I met my friend Laura when I was 13 years old, when a neighbor brought her to our house. We exchanged home phone numbers and very quickly became best friends. Having a best friend was a new experience for me. I was thrilled that someone wanted to be my friend—not a family friend or my older sisters’ friend or somebody I knew from church or school, but someone I could call and talk with and spend time with on the weekends.
At first, my mom agreed to drive me to her house. We’d spend Saturday together, often babysitting her younger brothers and sisters for a few hours, then we were free to hang out. I would sleep over and go to church with her family on Sunday and then go home with my parents.
After a few weeks of this, my Saturday morning plans fell through. Mom said she needed to spend the day deep cleaning and wouldn’t be able to take me. I desperately wanted to go see my friend, but all my tears and pleas didn’t work, and Mom finally told me that if I really wanted to go to Laura’s, I could walk. I think she was surprised to see me pack a small bag and head up the hill, but by this point, I just wanted to get out of the house.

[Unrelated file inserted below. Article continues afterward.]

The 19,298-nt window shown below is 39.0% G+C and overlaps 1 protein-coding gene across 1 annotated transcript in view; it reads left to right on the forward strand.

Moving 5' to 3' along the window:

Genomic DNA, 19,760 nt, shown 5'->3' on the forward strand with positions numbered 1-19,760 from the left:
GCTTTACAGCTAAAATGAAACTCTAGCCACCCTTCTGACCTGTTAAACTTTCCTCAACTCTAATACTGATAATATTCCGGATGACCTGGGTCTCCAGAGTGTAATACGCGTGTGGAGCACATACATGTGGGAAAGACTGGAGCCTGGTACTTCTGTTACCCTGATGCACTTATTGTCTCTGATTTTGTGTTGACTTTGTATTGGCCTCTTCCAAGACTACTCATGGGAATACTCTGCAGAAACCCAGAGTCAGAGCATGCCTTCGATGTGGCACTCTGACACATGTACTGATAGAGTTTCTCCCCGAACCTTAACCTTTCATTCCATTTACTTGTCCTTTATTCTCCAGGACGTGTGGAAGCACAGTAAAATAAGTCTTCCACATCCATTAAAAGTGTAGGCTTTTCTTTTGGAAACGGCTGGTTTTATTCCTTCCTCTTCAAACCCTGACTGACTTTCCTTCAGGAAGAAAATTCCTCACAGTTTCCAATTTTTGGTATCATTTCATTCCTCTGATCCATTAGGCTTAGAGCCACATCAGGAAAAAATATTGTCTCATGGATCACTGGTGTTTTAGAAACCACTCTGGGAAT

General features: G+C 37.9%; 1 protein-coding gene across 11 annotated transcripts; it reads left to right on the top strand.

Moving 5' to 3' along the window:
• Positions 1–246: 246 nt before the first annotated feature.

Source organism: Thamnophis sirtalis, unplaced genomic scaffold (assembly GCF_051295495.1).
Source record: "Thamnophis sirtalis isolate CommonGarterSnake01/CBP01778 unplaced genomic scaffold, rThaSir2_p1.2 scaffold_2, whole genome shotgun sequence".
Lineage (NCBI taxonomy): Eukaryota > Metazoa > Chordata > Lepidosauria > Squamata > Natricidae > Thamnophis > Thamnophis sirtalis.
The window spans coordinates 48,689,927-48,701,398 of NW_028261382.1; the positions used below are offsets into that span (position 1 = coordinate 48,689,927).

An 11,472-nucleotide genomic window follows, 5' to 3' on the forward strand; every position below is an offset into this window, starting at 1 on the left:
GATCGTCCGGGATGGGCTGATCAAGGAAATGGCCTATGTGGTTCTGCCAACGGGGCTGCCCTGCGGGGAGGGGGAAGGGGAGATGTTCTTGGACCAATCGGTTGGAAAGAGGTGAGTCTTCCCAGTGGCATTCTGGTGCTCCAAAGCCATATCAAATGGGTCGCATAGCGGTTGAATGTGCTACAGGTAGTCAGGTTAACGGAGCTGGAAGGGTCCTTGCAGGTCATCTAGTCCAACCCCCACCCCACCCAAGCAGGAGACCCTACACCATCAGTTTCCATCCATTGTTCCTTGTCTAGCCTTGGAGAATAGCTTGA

The morning air was fresh, and as I walked past our neighbors’ farms one after the other, I began to notice all the wildflowers growing along the road, and the ways the clusters of trees outlined the pastures and fields. I suddenly realized that I’d forgotten about how angry and frustrated I was.
At the time, I thought that having to walk to my friend’s house that Saturday morning was the “worst” thing. But in reality, it was the best thing that could have happened to me. In solving a problem that morning, I discovered a lifelong habit that has helped me deal with frustrations and concerns throughout my life. It has helped me turn my thoughts into a walking prayer vigil and has brought me tremendous peace—not to mention, free exercise. Through walking, my thoughts have become melodies, my worries have become prayers, and my silence has become a meditation.
In every walk with nature one receives more than he seeks.—John Muir (1838–1914)
Walking is man’s best medicine.—Hippocrates (c.460 BC – c.370 BC)